The advent of blockchain technology and its mass adoption by businesses, individuals, and now nations, has propelled the relevance of blockchain-based entities. Used in multiple fields such as cryptocurrency and cybersecurity, it’s equally important to dedicate time and resources to ensuring blockchain security for the smooth functioning of its dependents.
Quick and easy processing along with the anonymity of the participants are the main advantages offered by blockchain technology. All this with the lack of an intermediary, blockchain placed information within blocks that was difficult to breach or alter. However, hackers have been able to target other aspects to misuse the blockchain technology and access sensitive information or steal data and currency.
7 Important Blockchain Security Issues
There may be multiple vulnerabilities hidden within the blockchain framework but let’s look at the most identified ones so as to prevent their further exploitation.
1. Scalability issues
Large-scale blockchains are the need of the hour as the needs of user firms are increasing day by day. This is a necessary step to assist in the multiple transactions and interact with other blockchain networks for the exchange and processing of data. However, while large-scale blockchains are possible, it’s very difficult to test them for their security. Therefore, as the untested areas grow along with the blockchain networks, this leaves openings wide enough for hackers to force them open.
The current ecosystem is not well-occupied with mandatory scaling opportunities along with capturing the rising number of vulnerabilities. This may even lead to the blockchain network committing simple mistakes at the cost of millions.
2. Lack of regulation
As it’s not accepted by most countries, especially as cryptocurrencies, blockchain technology still operates under the lack of regulatory standards. There’s also a lack of standardization which means the networks may often be unique to their situations and fixes applied to one may not suit the other. Therefore, the learning rate is low as developers cannot learn from the mistakes of others and have to figure out their own solutions.
3. Lack of proper testing
With the advancement in blockchain technology and adaptation in multiple fields beyond cryptocurrency, and smart contract security, it’s time that blockchain isn’t thought of as inherently secure. The coding segments of the network aren’t always tested for flaws or misconfiguration and are mostly experimental. Therefore, this leaves the door open for hackers to step in and find enough vulnerabilities to exploit the system.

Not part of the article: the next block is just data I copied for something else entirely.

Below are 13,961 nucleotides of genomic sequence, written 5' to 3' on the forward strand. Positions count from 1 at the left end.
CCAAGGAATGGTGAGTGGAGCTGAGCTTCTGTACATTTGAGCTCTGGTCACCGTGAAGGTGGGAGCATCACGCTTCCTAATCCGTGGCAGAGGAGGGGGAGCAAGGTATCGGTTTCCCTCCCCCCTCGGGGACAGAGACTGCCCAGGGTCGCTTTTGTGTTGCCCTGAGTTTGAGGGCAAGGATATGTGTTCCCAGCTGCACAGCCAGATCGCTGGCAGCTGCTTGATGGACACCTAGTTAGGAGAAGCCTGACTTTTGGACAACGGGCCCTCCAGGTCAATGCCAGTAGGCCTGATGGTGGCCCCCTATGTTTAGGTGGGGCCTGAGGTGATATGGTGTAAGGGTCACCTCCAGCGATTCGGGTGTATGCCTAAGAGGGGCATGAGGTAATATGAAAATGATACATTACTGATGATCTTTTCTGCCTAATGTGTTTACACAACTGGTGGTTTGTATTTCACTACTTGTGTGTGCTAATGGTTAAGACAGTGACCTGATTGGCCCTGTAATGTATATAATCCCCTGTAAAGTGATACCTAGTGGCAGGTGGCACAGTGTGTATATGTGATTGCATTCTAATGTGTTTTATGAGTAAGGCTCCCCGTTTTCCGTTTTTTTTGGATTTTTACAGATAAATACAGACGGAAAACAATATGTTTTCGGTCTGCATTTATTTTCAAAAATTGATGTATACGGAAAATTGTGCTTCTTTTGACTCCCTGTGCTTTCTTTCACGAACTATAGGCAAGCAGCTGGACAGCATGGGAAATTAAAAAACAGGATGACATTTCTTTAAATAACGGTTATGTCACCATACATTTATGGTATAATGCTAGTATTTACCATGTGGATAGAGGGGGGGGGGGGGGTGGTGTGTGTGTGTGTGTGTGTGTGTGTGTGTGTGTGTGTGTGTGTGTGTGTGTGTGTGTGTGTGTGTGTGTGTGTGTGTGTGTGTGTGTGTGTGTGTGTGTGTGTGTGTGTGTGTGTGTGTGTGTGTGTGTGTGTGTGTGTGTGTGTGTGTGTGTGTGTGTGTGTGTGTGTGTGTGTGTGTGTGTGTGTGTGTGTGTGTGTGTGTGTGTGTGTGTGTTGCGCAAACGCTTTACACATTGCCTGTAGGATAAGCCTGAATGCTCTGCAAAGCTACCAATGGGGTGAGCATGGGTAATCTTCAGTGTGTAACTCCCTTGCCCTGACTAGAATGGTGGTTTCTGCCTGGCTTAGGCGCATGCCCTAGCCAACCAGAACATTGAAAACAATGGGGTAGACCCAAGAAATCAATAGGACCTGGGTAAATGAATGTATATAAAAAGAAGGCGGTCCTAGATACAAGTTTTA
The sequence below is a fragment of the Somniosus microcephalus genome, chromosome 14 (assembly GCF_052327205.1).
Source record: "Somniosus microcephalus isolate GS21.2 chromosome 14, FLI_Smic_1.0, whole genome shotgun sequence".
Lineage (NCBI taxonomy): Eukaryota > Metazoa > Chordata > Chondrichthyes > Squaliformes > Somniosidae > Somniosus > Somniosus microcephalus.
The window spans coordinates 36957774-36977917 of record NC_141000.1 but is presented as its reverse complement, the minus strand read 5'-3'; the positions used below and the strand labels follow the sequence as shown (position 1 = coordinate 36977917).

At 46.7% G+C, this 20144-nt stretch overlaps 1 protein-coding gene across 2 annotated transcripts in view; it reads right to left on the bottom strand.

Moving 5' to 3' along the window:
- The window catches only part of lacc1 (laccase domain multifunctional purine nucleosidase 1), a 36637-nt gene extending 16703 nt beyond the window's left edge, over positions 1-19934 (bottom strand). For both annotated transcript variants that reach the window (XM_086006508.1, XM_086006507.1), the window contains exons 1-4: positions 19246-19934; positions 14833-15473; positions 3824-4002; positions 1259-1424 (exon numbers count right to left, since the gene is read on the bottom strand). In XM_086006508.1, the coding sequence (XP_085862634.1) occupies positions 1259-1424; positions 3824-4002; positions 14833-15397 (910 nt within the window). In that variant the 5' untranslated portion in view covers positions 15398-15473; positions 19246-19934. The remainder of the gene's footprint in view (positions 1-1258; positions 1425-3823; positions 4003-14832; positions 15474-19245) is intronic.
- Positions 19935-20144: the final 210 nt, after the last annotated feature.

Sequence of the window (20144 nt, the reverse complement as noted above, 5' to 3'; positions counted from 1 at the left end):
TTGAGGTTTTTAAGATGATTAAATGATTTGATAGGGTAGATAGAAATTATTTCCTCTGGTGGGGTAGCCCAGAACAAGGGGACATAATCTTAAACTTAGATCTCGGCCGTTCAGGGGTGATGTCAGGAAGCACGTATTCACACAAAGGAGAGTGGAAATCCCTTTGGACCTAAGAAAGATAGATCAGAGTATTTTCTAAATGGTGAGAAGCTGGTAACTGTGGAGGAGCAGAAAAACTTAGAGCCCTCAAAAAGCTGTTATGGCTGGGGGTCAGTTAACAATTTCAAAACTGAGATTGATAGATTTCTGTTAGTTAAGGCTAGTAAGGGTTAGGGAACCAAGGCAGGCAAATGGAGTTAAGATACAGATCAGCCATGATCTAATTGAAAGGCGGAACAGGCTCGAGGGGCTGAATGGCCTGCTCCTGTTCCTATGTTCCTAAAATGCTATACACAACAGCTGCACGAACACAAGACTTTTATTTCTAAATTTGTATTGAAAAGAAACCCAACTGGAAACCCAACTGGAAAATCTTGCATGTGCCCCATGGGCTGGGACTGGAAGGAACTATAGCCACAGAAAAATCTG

4. Blockchain endpoint issues
Blockchains in themselves can boast of complete security, but blockchain-based transactions are still vulnerable to attacks, especially due to the endpoints. The final destination of most blockchain transactions is either a wallet or a virtual savings account, both of which can be exploited by experienced hackers.
Another point of security risk is the approval of third-party vendors for implementing blockchain transactions. This includes smart contracts, payment processing platforms, and other blockchain platforms, all of which are susceptible to loopholes. Such compromised websites and apps can be sufficiently exploited according to the hackers’ needs. One solution recommended by cybersecurity experts is the encryption of data sent through blockchain networks.
5. Cryptographic keys
Every blockchain service and its client interacts through the provision of keys, be it for a public or private network. Therefore, not securing these keys adequately even when using a dedicated system is not advised. The alternative is to use a hardware security module (HSM) which provides a number of advantages.
HSM doesn’t allow exporting or copying of the keys and they maintain a log regarding the usage of these keys. Logging its activity can prove quite useful if you’ve been hacked since it’ll provide details on how the hacker went about the act and what has been compromised.
6. Operational risks
The best blockchain security and strongest smart contracts cannot protect you from operational risks since these blockchain transactions need to be implemented on a well-connected and reliable system. This points at the third-party hosting or any cloud software that you may use for this purpose.
Beyond checking for popular standards for compliance such as SOC2, ensure transparency of procedure through resources such as the Cloud Pentest, Trust, Assurance, and Risk (STAR) registry. At the end of it, always ask your vendors and/or cloud service providers the difficult questions to get the necessary answers.
7. Lack of accurate information
There are security vulnerabilities that repeatedly occur in traditional software, examples of which are found in the Common Weakness Enumeration (CWE) dictionary. Most code-scanning tools use resources such as these to inform their attacks and different vulnerabilities such as buffer overflow or integer overflow. The problem arises due to the fact that CWE doesn’t cover blockchain security issues. At this stage, efforts are being made by multiple private and public organizations to rectify this oversight.
Even if you aren’t able to cover all of these blockchain security issues when in conversation with your service provider, always make sure that you’ve covered adequate research to know what questions to ask and the answers to be expected.